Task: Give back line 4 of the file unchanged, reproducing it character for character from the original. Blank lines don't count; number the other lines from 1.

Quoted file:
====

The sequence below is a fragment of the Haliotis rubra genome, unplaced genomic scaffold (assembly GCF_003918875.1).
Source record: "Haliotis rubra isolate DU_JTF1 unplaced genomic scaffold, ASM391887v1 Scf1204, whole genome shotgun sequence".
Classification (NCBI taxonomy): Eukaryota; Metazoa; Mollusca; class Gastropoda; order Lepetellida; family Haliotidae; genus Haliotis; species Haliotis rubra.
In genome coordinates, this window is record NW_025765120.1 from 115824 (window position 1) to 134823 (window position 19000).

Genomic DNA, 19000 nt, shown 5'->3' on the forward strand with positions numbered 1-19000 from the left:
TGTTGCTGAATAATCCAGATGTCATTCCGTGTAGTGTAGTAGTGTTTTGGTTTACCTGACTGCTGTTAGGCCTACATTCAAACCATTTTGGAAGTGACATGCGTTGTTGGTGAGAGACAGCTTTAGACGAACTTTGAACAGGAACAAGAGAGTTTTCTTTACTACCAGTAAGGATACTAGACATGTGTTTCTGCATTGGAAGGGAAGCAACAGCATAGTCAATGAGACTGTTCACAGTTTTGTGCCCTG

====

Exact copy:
In genome coordinates, this window is record NW_025765120.1 from 115824 (window position 1) to 134823 (window position 19000).